We conclude, therefore, that the JCC erred in relying upon the expert testimony of Dr. Conant, but properly relied, under Alford, on the opinion of Dr. Arpin in denying the claims for continuation of chiropractic care, as we must assume that she was fully qualified to testify about chiropractic medicine.
Id. at 87 (emphasis added). See also Clairson Int’l v. Rose, 718 So. 2d 210, 213 (Fla. 1st DCA 1998).
If the defense attorney fails to qualify his or her own expert at a deposition, think twice about objecting to that expert’s deposition being read at trial. The oldest Florida case on the point reversed a trial judge for sustaining a Plaintiff’s trial objection to deposition testimony of a defense doctor on the ground that the Defendant failed to elicit his qualifications at the time of the deposition:
It is quite clear that the objections were not made and sustained by the court on the ground that the deposition positively showed that the doctor was incompetent to testify, but rather on the ground that it did not show definitely and clearly that he was competent to testify. If these objections had been made at the time of the taking of the deposition or even at some later date during the two and a half years they were on file in this cause prior to the trial, the defendants might have been able to obviate or remove the grounds for the objections by offering proof of facts which would have shown the competency of the witness in these particular matters, or a hypothetical question might have been framed.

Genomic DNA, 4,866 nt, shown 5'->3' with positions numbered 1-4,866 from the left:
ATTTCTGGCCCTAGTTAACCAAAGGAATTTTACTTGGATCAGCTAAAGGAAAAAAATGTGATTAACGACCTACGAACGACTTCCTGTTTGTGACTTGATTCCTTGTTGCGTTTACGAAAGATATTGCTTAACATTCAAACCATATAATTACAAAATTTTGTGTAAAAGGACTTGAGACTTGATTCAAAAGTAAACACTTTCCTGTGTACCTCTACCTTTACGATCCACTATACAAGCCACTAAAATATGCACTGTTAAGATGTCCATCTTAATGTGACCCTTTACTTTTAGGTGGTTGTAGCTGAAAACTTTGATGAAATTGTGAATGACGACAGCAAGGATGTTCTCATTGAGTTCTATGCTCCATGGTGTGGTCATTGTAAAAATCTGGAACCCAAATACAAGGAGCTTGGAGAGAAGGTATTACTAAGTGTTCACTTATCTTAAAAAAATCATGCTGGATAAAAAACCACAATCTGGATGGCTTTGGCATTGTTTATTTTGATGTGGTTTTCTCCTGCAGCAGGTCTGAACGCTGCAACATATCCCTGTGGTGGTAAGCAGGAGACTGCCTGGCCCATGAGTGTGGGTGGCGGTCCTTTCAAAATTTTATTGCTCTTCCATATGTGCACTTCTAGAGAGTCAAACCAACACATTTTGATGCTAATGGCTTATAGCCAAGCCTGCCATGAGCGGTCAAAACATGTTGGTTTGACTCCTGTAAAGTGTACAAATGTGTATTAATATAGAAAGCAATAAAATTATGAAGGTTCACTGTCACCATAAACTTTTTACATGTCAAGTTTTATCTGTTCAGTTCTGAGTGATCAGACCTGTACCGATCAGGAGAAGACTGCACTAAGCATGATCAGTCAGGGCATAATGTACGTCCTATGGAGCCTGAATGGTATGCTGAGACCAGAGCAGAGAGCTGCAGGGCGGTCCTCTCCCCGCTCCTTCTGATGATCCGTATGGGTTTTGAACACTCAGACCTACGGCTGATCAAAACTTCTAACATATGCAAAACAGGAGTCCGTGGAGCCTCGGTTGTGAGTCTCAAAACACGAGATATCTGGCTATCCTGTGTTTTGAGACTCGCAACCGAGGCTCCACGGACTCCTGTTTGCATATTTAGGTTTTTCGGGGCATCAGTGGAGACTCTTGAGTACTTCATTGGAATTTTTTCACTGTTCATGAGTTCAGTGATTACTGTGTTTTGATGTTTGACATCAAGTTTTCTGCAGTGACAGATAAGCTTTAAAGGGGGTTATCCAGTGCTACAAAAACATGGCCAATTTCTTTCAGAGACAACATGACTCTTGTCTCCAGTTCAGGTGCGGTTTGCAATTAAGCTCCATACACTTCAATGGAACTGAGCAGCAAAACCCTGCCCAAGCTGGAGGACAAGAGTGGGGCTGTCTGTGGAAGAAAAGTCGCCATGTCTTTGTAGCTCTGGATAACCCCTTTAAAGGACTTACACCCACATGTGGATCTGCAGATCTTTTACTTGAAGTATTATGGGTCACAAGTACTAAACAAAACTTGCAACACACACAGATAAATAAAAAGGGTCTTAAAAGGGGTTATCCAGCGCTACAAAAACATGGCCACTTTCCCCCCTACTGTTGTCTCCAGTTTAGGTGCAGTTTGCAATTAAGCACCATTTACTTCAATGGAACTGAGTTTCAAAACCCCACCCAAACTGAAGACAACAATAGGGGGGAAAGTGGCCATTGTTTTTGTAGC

Evans v. Perry, 161 So. 2d 27, 30 (Fla. 2d DCA 1964)(emphasis added).
This body of law may help if you have doubts about your expert’s qualifications. You might want to think about avoiding reference to those qualifications during his or her deposition, and hope that the defense does not object to your eliciting opinions without laying the foundation with proof of the expert’s education, training and experience. This, of course, would be a risky course of action, but one to consider in the proper case.
We all need to make sure to raise objections to the defense experts’ lack of qualifications at the time of the depo, in light of the foregoing authorities.
There I go again, shattering another “Courthouse Legend”; this one, that only objections to the form of the question need to be raised at the time of taking a deposition. It is impossible to learn everything about how to try a personal injury case, but we all certainly do have to . . .